After our novel alarm clock, we decided to go to brunch at my favourite breakfast place, La Casa de Mi Abuela, The House of My Grandmother.  I rode my little vintage folding bike that makes me feel like I am twelve again while Jim walked.  Despite the recession making a noticeable drop in tourism this year, the street side Abuela cafe is packed. Good food and service always attract.  There is always a range of 7 to 10 different kinds of fruits on their fruit plate and I always have to have the pancakes.  By accident, Jim and I discovered a new taste sensation.  Since the Mexicans put lime on everything, one day I tried it on my pancakes with maple syrup.  Damn if that wasn’t the best taste combo discovery I have ever made in my life. The sour lime and the sweet maple syrup compliment each other perfectly, and with Abuela’s fluffy pancakes, it is “to die for,” as my sister would say. Well I could go on about their spiced potatoes and their excellent complimentary condiments like granola, yogurt. jams and marmalades, and cookies with your coffee, but I think you get the idea.

We were also sitting beside Bonny and her partner, also here from Vancouver. She is a Jazz singer who comes here every season and will be making appearances in some of the nicer restaurants.  We make small talk and the usual gratitudes of how lucky we are to be here.  She admires my bike.  Again, I feel as proud as a preteen.  We talk about the Vancouver music scene and I mention to her that I noticed that in the women’s washroom  in the restaurant, on the back of the stall door is a fan club bumper sticker for a local Vancouver band, Brickhouse, from The Yale.  We both think this is pretty funny that it wound up here, but given how many Canadians are here maybe not so strange.

We return home to encounter the donkey across the street eating garbage at the empty lot.  I am worried for the donkey.  They will eat anything and we hatch a rapid plan to catch it.  Fortunately, we document the whole event with video and photos, and I add some music and commentary and post it on YouTube, calling it the Christmas Burro Boogie: http://www.youtube.com/watch?v=MszDtbqE_L4 , it has a moral to the story which I will let you discover on the video rather than repeating it here.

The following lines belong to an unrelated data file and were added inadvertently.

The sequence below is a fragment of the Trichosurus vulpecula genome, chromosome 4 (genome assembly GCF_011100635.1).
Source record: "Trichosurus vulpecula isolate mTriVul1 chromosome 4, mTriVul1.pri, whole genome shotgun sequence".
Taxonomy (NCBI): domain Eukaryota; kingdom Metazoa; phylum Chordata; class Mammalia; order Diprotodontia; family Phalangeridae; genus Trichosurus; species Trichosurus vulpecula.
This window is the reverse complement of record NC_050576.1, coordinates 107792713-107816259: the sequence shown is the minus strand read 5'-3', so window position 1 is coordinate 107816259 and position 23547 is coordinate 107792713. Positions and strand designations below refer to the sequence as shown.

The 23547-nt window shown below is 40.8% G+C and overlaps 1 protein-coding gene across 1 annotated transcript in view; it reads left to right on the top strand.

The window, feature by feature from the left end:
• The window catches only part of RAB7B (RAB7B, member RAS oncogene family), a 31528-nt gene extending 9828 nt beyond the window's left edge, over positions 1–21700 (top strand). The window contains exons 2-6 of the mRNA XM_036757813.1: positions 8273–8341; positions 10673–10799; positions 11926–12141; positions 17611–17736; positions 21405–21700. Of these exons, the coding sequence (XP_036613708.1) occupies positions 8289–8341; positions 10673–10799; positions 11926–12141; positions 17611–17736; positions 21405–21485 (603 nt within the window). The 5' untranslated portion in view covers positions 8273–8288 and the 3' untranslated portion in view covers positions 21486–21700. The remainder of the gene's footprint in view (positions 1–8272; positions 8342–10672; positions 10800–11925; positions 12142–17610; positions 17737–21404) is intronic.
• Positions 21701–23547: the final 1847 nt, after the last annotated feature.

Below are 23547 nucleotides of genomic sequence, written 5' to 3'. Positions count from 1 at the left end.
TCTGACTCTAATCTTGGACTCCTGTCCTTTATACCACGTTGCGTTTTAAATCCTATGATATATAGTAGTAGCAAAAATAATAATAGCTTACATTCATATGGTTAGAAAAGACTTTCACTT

The big revelation is that this was definitely not a “normal” Christmas, and while I love traditions, I am very happy forging new ones and discovering Christmas Mexico style.  Feliz Navidad and Feliz Ano!

Kathrin Lake, Story Coach, helping others discover themselves through stories and to write amazing books and speeches.  See our online group coaching for a low rate and our February writing retreats in Mexico: www.survivaltothrival.com

Letting Go of a Baby Tortoise

Well we are back in our beloved Winter home in Mexico. For a full week now we are perpetually meeting and greeting all our friends and fellow snowbirds, and do the usual settling in and putting things in order.  The gringos here help each other out, and Guy lends us his van to collect supplies in Manzanillo and coincidentally also allows us to pick up our friend Danielle who is travelling through Mexico.  Like us, Danielle cannot tolerate the lack of sunshine and warmth that a Canadian winter forces us to endure, and is here to get her dose of ultraviolet, vitamin D, and give the sinuses a break.

We have been showing off our little town to her and she is much impressed.  Not just with the scenery but how we drop in on people at any time and they welcome us in.  Even people who we don’t know invite us in, as long as we say the name of someone that they do know.  This is our Mexico, filled with friends, lots of info sharing, many small adventures that give us amusing and interesting stories that would never happen back home.  One of the best for me happened to us tonight.